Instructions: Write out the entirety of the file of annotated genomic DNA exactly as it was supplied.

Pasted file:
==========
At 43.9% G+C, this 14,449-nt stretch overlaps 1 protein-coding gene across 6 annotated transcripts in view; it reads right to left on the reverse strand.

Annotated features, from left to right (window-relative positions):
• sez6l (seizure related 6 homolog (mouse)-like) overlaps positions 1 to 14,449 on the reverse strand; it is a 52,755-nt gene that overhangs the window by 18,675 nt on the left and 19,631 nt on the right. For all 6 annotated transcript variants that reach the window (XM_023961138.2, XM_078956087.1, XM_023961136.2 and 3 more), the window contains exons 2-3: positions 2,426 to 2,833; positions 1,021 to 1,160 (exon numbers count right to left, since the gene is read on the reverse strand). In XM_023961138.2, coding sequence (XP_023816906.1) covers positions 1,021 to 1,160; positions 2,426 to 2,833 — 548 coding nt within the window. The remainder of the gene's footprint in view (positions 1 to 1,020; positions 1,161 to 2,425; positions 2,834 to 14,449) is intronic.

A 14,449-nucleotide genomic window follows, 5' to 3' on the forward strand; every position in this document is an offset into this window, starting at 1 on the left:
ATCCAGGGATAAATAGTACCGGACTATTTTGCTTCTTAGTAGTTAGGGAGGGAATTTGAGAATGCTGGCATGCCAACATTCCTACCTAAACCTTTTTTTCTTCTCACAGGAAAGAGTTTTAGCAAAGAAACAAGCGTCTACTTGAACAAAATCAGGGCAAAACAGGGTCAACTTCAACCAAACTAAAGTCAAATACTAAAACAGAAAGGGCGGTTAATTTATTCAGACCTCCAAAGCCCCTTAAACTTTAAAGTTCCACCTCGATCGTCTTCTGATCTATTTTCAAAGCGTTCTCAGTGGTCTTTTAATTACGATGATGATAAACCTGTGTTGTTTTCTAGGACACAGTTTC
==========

At 43.9% G+C, this 14,449-nt stretch overlaps 1 protein-coding gene across 6 annotated transcripts in view; it reads right to left on the reverse strand.

Annotated features, from left to right (window-relative positions):
• sez6l (seizure related 6 homolog (mouse)-like) overlaps positions 1 to 14,449 on the reverse strand; it is a 52,755-nt gene that overhangs the window by 18,675 nt on the left and 19,631 nt on the right. For all 6 annotated transcript variants that reach the window (XM_023961138.2, XM_078956087.1, XM_023961136.2 and 3 more), the window contains exons 2-3: positions 2,426 to 2,833; positions 1,021 to 1,160 (exon numbers count right to left, since the gene is read on the reverse strand). In XM_023961138.2, coding sequence (XP_023816906.1) covers positions 1,021 to 1,160; positions 2,426 to 2,833 — 548 coding nt within the window. The remainder of the gene's footprint in view (positions 1 to 1,020; positions 1,161 to 2,425; positions 2,834 to 14,449) is intronic.

A 14,449-nucleotide genomic window follows, 5' to 3' on the forward strand; every position in this document is an offset into this window, starting at 1 on the left:
ATCCAGGGATAAATAGTACCGGACTATTTTGCTTCTTAGTAGTTAGGGAGGGAATTTGAGAATGCTGGCATGCCAACATTCCTACCTAAACCTTTTTTTCTTCTCACAGGAAAGAGTTTTAGCAAAGAAACAAGCGTCTACTTGAACAAAATCAGGGCAAAACAGGGTCAACTTCAACCAAACTAAAGTCAAATACTAAAACAGAAAGGGCGGTTAATTTATTCAGACCTCCAAAGCCCCTTAAACTTTAAAGTTCCACCTCGATCGTCTTCTGATCTATTTTCAAAGCGTTCTCAGTGGTCTTTTAATTACGATGATGATAAACCTGTGTTGTTTTCTAGGACACAGTTTC